Elle vit, elle parle, elle a dit. Liberté !" We shall conclude our notice of M. Delavigne with his concluding stanzas to our lost poet:

“Il n'est plus ! il n'est plus ! toi qui fut sa patrie,

Pleure, ingrate Albion : l'exil paya ses chants,
Berceau de ses aieux, pleure, antique Neustrie,

Corneille et lui sont tes enfans.
Tyrans, pleurez; vos nuits, qui vengent l'innocence,

Coutaient moins tristement quand vous lisiez ses vers.
“ Pleure, esclave ; son luth consolait ta souffrance,

Son glaive aurait brisé tes fers !"
“ Les Grecs le vengeront, ils l'ont juré ; la gloire

Prépare les funèbres jeux:

Qu'ils vont offrir à sa mémoire ;
Qu'ils marchent, que son cæur repose au milieu d'eux,

Enséveli par la victoire.
Alors avec le fer du croissant abattu

Ils graveront sur son dernier asile:

“O mort! que ne l'espargnais-tu ?

Il chantait comme Homère, il fut mort comme Achille."
“ Ah! quels que soient les lieux par son tombe illustrés,
Temple de la vertu, des arts, de la vaillance,
Dont Londres est fière encore et qu'a perdu la France ;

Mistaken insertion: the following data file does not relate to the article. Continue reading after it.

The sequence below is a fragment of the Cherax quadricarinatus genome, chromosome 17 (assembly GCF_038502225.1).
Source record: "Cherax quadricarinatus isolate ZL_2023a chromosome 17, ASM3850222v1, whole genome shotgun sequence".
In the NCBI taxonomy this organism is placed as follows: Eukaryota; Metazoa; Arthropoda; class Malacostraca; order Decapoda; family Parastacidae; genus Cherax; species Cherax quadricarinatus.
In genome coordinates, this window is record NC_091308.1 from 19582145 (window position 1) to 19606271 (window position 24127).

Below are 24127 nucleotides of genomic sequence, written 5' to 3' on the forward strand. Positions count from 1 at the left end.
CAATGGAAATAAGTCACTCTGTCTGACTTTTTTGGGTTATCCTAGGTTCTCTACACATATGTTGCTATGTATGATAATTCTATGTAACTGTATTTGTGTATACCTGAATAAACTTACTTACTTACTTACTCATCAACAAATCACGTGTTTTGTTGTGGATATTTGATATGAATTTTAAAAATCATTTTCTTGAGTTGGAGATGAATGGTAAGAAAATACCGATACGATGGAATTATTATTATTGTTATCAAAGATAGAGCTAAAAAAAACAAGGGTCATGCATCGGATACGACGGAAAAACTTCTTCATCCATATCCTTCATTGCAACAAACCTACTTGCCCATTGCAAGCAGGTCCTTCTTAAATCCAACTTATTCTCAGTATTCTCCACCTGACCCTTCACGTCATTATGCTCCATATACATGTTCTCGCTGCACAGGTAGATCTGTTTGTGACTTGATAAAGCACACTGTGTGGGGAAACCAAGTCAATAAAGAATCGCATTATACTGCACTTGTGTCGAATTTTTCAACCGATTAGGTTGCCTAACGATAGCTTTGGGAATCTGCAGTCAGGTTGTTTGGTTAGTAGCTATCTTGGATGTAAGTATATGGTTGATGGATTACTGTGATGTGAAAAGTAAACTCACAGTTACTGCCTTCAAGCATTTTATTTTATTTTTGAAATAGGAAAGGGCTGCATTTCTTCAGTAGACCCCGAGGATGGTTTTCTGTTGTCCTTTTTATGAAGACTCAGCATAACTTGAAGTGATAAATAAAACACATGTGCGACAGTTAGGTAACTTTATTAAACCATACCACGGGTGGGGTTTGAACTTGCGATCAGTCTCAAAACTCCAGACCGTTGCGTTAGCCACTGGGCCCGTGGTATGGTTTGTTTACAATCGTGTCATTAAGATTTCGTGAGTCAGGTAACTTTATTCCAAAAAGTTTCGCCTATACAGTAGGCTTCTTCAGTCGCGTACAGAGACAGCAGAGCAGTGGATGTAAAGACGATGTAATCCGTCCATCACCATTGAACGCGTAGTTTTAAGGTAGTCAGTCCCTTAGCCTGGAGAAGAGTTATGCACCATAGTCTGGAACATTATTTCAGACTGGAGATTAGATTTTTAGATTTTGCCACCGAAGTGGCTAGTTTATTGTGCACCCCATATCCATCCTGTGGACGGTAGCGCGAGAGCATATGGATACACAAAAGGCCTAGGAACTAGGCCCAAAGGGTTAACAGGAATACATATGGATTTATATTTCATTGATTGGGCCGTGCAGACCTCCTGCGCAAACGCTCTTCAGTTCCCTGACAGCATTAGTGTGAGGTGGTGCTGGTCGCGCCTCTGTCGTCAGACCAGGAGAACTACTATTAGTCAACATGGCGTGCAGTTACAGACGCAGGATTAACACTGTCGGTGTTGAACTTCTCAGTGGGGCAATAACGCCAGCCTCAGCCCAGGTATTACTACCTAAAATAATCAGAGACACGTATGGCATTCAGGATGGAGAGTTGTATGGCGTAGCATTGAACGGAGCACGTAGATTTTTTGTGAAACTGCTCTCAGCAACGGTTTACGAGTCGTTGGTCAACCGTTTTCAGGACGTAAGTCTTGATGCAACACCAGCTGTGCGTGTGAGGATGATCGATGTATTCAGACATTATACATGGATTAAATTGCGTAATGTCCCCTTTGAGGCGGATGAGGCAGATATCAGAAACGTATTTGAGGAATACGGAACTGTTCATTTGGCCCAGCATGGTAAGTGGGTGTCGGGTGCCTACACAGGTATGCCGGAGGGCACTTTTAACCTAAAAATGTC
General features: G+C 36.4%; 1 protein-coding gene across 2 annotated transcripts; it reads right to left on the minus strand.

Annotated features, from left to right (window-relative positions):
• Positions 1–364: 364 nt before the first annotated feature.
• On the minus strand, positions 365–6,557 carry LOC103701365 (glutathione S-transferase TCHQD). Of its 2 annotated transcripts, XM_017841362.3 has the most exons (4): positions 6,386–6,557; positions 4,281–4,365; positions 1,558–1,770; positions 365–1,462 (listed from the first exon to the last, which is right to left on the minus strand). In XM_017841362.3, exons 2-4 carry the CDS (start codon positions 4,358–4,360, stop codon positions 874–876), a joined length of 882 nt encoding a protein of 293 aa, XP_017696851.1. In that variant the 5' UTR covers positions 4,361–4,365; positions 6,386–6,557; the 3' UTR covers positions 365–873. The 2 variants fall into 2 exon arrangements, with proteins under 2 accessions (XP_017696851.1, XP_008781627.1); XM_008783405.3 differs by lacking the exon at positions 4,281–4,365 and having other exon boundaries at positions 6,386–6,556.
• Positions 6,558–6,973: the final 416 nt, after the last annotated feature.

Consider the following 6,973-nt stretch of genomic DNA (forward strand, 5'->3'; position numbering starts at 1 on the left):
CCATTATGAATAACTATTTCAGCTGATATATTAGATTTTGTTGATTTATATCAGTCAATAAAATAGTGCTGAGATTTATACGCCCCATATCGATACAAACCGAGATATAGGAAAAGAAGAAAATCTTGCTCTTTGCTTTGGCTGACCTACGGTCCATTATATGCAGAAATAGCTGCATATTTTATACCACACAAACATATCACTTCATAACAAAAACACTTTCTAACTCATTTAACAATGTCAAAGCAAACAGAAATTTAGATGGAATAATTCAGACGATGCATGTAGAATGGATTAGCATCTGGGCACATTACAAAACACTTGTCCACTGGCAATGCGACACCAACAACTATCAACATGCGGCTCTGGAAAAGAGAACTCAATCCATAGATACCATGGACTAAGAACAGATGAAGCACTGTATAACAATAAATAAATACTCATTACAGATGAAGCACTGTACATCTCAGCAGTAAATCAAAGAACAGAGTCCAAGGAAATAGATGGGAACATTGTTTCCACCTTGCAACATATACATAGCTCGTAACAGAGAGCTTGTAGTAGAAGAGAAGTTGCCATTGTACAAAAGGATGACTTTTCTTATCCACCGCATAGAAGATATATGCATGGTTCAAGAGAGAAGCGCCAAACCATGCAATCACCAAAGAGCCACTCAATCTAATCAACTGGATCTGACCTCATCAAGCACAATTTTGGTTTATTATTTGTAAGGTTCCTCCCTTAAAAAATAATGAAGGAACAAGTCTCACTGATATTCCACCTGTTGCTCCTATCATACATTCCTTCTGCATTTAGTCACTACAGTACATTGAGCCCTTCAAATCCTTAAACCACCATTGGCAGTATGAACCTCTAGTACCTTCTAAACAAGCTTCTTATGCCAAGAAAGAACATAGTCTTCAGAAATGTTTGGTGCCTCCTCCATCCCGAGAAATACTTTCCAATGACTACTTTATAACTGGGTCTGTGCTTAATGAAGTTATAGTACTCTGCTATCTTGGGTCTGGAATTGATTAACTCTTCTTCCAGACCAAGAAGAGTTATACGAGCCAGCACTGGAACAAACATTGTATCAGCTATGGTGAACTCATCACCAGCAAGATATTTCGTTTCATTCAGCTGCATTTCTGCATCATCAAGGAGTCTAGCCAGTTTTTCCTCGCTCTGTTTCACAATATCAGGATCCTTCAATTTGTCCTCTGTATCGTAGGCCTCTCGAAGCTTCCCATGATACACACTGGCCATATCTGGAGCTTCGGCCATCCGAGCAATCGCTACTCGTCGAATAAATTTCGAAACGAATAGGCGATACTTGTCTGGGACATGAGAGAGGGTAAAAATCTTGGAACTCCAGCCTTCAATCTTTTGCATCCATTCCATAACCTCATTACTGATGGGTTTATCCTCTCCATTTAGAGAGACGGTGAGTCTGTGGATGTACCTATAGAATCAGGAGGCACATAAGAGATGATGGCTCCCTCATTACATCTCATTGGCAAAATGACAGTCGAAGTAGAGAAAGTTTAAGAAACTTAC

Son ombre doit s'asseoir sous tes pavois sacrés.
Westminster, ouvre toi ! levez vous devant elle,

De vos linceuls depouillez les lambeaux,
Royales Majestés ! et vous, race immortelle,
Majestés du talent, qui peuplez ces tombeaux !
Le voilà sur le seuil, il s'avance, il se nomme-
Pressez vous, faites place à ce digne héritier-
Milton, place au poëte! Howe, place au guerrier!

Pressez vous, rois, place au grand homme!"

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SOMEBODY blaming metrical translations, I believe Cowper, says that translating in verse is like dancing in fetters; and that therefore the looser the links are made, the more graceful is the motion. This was said to recommend blank verse translations. I differ altogether; if I must dance in fetters, let them jingle.

But putting this pun out of the question, and a poor pun it is, it has always struck me that blank verse translations are apt, from the comparative easiness of their metre, to fall into something like plain prose; and that the necessity of rhyme makes the translation, when well done, so much more carefully done, as to resemble better an original poem, than otherwise. Moved by these considerations, and others which there is no need of mentioning, I have done into Spenserian (the most rhyme-demanding of all our stanzas,) the pleasant little mock Homeric poem of the “ Battle of the Frogs and Mice;' and with it the Homeric hymn to Pan, it is not worth any body's while on this occasion to squabble about authenticity,) treated in a similar fashion.